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Private Lessons or Group Classes for Dog Training: Which is Best?

Private Lessons or Group Classes for Dog Training: Which is Best?

One of our apprentice trainers asked me last week if I have a preference for teaching private lessons or group classes. This was one of the many good questions on his list that day and an example of how working with apprentice trainers is a wonderful way for an established trainer to continue to reflect on their profession in an effort to improve. Of course, most importantly, it is also a great way to help spread the word about dog-friendly training by teaching others how to teach dog/handler teams as well.

My first response was something along the lines of “Well, I really like both.” But, I could see by the look on his face he wanted a bit more detail. As with everything in life, there are potential pros and cons to group classes and private lessons. And of course, we each have personal preferences. I know plenty of trainers who don’t offer group classes because they have such a strong preference for private lessons, and vice versa. I continued by explaining that the dynamic of a group class can be exhilarating. I love the variety of students all in one place and the challenge of helping each dog/handler team. I also find that students can greatly benefit from each other’s presence (as a source of encouragement, enthusiasm, support, and just a pinch of good natured competition). There are many times when the mix of a group class is so wonderful that at the end of the six week course we all (myself, the students and the apprentice) are truly sad to say goodbye. Luckily, we see many students in ongoing education classes (such as level two obedience, tricks and agility). I am most pleased when students cheer each other on at graduation as each team heads up to show off a new skill before receiving their diploma. Talk about positive reinforcement training! Who wouldn’t continue to play the training game with their dog after being applauded for success?

Of course, teaching group classes can at times be more challenging than some private lessons. There may be an especially vocal dog in class, or a person who is already beyond frustrated once they arrive at the first class and on the brink of giving up. These situations require special attention that is balanced with providing equal time to each other student. It requires the ability to temporarily veer off from a set curriculum and then get back to it so that everyone in class benefits as much as possible. While some might see these sorts of situations as distractions, I believe that even if some of the students are not dealing with a particular issue (such as a dog who barks excessively) they will benefit from hearing how to handle it. Behavior is a constantly changing thing and I always remind students that there is a first time for everything. For example, their dog may begin to develop a barking issue, and if they had the opportunity to observe someone else working on this issue in a class it may very well help them in the future.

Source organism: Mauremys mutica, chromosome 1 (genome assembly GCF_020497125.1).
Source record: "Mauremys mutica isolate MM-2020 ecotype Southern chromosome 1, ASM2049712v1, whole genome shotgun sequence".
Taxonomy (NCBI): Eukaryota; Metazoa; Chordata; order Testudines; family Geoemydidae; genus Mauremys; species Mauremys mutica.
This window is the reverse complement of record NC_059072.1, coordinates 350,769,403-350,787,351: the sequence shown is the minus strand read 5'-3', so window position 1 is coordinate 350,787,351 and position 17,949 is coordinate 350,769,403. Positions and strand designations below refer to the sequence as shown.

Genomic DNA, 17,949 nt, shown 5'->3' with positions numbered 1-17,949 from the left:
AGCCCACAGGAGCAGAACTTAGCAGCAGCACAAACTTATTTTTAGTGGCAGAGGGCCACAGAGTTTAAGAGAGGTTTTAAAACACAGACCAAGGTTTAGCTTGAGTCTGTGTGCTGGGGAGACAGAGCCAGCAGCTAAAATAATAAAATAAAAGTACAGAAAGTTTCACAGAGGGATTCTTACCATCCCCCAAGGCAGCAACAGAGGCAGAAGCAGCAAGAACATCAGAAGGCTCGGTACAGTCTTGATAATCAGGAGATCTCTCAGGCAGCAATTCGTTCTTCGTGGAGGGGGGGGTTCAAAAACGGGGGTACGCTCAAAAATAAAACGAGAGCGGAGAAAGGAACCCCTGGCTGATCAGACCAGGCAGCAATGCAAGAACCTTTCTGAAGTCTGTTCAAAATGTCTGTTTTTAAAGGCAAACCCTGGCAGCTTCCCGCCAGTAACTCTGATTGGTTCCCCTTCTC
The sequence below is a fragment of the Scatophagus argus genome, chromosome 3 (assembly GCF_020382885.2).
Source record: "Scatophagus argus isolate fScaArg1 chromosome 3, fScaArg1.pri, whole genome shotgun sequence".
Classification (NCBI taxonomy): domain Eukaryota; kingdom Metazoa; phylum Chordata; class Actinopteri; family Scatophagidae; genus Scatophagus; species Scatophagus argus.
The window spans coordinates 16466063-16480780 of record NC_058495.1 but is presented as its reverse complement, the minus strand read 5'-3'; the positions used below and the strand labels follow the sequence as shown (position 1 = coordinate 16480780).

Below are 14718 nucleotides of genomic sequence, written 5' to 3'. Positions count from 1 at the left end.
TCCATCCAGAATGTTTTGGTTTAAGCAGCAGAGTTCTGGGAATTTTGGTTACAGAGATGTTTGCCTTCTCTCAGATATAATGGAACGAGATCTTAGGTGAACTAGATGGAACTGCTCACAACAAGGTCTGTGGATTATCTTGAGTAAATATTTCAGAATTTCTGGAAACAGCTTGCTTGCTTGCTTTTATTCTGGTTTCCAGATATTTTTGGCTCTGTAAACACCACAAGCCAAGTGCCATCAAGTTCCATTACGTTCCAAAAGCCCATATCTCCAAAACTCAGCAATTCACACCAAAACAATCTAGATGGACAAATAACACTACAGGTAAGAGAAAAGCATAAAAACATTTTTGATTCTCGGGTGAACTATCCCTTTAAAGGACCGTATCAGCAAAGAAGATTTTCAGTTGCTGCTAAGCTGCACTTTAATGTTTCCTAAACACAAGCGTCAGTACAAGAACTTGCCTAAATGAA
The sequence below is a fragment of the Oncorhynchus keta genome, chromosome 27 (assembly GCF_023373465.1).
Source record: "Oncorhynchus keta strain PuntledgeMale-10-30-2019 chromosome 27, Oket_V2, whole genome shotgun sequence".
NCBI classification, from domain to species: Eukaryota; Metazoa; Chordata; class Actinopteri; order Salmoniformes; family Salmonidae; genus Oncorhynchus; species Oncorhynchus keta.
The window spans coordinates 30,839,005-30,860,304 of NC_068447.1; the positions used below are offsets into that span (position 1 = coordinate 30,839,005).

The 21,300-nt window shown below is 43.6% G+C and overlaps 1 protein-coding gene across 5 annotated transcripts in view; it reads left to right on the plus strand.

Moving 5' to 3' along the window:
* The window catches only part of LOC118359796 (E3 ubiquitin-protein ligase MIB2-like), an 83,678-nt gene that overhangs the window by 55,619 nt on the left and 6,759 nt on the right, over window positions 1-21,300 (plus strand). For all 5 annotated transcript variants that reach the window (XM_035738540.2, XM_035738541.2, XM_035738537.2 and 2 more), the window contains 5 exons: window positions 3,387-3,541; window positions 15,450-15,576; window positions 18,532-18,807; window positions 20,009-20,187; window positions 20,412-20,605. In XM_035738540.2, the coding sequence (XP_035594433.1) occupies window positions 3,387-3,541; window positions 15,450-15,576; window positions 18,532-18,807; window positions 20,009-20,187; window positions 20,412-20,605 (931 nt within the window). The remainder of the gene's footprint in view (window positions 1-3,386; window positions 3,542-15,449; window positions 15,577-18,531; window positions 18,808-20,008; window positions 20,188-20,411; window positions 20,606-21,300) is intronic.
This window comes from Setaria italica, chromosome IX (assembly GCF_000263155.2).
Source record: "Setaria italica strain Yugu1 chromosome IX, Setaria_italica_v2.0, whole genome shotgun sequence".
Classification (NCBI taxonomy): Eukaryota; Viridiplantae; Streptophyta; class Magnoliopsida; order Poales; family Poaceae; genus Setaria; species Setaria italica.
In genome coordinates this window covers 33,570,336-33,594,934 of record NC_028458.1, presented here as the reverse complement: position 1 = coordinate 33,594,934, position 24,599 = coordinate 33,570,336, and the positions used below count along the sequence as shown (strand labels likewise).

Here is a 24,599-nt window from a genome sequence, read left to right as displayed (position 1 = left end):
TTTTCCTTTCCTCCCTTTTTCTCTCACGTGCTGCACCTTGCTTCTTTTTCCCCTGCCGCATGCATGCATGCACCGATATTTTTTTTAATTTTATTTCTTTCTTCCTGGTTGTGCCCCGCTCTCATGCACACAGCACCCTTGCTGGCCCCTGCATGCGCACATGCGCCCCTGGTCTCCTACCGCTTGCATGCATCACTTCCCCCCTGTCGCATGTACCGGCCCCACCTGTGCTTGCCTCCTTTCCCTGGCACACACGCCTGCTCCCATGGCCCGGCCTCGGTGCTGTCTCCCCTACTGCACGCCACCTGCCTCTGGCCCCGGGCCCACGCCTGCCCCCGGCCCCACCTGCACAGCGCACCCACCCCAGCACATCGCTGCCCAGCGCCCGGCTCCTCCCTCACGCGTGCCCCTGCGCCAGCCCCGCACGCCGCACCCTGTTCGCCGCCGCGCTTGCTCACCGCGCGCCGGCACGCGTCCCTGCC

In general, group classes are especially advisable for puppies as they provide an invaluable opportunity for the pups to learn in the presence of other dogs. This means they develop the skill to focus on their owners and play with other dogs when allowed to. Trainer moderated puppy play in group classes is a valuable part of a pup’s education.

Private lessons are a whole other kettle of fish. Maybe in this case a new saying is in order? They are a whole other bag of kibble! Walking into someone’s home means you are teaching in a new environment for each lesson, and it is someone else’s domain rather than your own classroom. This can be disconcerting for some. But, in the 15 years or so that I have been offering private lessons, I have found that most students do their best to welcome you in and within a few moments their living room has morphed into a mini-classroom.

Private lessons can be a terrific way to help someone get started with training, especially when there is a need for concentrated work on specific issues such as separation anxiety, fear, or aggression. But, even for new puppy parents, we often suggest a private lesson or two prior to enrolling in a puppy kindergarten class. This way they can get started with effective management, handling exercises and teaching manners asap. One of the positives of private lessons, working in a fairly non-distracting environment, may eventually become a bit of a drawback. Once the dog/handler team has developed a good training foundation, working in a classroom setting around other dogs and their people can be a superb way to begin to practice around a variety of distractions that are still somewhat controlled.

In some cases, semi-private lessons with two dogs are a good, gradual step towards group classes. Also, while private lessons may be more convenient for some people (as they can schedule them at their leisure), people sometimes wait too long in between private lessons. This can inhibit efficient progress. In this way, group classes may act as a good incentive to be diligent about the commitment to training for six consecutive weeks. In most cases, private lessons and group classes complement each other. Offering both allows keeps things interesting and allows for students to have two valuable options. But, it is important to make sure you help people choose which might be best for them at a particular stage in their training plan. After all, there are three main ingredients in regards to a successful recipe for training; the owner, the dog, and the trainer. All three are most likely to have the best possible experience when the right training environment is chosen.

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